In Bulgaria, the process of food democratisation started after the liberation from Ottoman rule, but was reserved to the few larger cities only, because of the country’s predominantly peasant population. The real democratisation of food and the advent of public eating places came with communism, which, as I have on several occasions mentioned, published a lot of cookbooks with detailed instructions on nutrition, pre-cooking preparation of foodstuffs, table laying and portion sizing and decoration. Similarly to its intent in other areas of human activity, it wanted to achieve speedy progress though a mass campaign rather than evolution.
So, two realities had by then been formed – female cooking as heavy and unrefined, intended to feed the family; and male cooking as expert, delicate and sophisticated, intended to be enjoyed as a paid commodity by discerning customers. Hence, different prestige was (and still is) attached to male and female cooks and the results of their culinary efforts.
Since around the mid-20th century – so in the late modernity and the post-modern era – cooking and eating have been challenged by the new phenomena of industrially-prepared foods and the fast-food culture.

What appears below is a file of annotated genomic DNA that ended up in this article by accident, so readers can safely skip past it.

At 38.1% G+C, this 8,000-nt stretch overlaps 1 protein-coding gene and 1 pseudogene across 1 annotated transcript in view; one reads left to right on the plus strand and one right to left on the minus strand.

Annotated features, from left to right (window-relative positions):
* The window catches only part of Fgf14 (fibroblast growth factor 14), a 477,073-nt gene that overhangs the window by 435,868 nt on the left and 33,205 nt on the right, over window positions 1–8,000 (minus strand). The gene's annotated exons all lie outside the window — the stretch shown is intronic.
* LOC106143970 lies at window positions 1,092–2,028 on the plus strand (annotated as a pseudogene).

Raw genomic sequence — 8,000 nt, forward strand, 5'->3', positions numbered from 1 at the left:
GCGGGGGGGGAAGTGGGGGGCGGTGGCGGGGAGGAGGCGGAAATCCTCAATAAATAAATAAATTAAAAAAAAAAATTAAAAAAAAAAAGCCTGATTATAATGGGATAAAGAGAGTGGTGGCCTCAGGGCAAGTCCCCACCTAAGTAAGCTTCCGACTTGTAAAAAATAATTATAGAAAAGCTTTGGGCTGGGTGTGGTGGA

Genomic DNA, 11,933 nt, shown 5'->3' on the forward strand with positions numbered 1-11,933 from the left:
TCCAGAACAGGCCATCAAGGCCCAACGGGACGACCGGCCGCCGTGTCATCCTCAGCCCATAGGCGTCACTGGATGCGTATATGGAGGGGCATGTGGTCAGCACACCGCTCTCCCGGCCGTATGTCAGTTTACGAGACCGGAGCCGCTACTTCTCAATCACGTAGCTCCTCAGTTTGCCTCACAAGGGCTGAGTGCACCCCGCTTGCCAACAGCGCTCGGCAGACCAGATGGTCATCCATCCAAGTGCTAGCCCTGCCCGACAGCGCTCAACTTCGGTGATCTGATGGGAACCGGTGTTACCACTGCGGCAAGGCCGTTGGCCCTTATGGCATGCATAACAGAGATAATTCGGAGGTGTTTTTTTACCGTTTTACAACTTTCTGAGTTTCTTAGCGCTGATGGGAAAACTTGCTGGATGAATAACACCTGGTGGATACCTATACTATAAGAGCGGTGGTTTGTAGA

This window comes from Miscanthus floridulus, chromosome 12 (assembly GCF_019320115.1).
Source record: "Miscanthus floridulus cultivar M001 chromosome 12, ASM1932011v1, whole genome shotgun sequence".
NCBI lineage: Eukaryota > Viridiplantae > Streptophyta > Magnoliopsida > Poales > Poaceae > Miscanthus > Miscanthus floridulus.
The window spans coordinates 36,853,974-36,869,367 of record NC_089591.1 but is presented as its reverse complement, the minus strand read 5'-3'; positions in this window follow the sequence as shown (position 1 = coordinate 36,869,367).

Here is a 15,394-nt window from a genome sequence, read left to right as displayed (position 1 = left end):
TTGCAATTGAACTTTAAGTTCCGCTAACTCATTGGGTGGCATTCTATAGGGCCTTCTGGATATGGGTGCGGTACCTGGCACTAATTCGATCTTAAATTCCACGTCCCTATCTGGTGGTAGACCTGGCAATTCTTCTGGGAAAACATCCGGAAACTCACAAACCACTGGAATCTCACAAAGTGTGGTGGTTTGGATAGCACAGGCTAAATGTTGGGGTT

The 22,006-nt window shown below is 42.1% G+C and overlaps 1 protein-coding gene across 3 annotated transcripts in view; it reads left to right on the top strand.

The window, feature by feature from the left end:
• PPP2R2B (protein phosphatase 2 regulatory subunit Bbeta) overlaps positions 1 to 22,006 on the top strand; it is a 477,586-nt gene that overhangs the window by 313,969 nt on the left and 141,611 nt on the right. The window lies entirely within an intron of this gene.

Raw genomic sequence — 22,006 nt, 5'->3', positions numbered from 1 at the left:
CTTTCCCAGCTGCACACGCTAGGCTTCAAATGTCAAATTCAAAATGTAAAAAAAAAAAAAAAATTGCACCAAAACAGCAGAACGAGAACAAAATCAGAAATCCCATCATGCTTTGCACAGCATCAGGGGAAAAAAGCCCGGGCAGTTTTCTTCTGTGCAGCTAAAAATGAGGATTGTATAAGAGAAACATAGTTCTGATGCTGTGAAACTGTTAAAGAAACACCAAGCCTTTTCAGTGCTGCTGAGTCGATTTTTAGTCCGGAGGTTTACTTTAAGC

The destitute life of industrial workers in the 19th century, the war privations of the 20th century and the wider and cheaper availability of sugar and animal fats due to the scientific improvements in agriculture after WWII in particular, have resulted in the late modern and post-modern food being richer than in the past, highly refined and very easily accessible.
There has also been a noticeable drive for industrially prepared foods to obviate the necessity of home cooking. While the fast-paced modern life has failed to accomplish that, it has succeeded in making cooking an unisex activity, returning it to its Antiquity and Medieval state of critical necessity, whose need to be brought to the table a very short time after getting home from work almost precludes the possibility of its preparation from scratch.
The obvious toll that industrial foods have been taking on human health, as well as the expanded knowledge and availability of foodstuffs unheard of since about a decade or two ago (have you had any coconut oil, chia seeds or spirulina as a child? :)), have made many people experiment and return to barebones cooking and the simplicity of the Spartan diet upheld by Plato.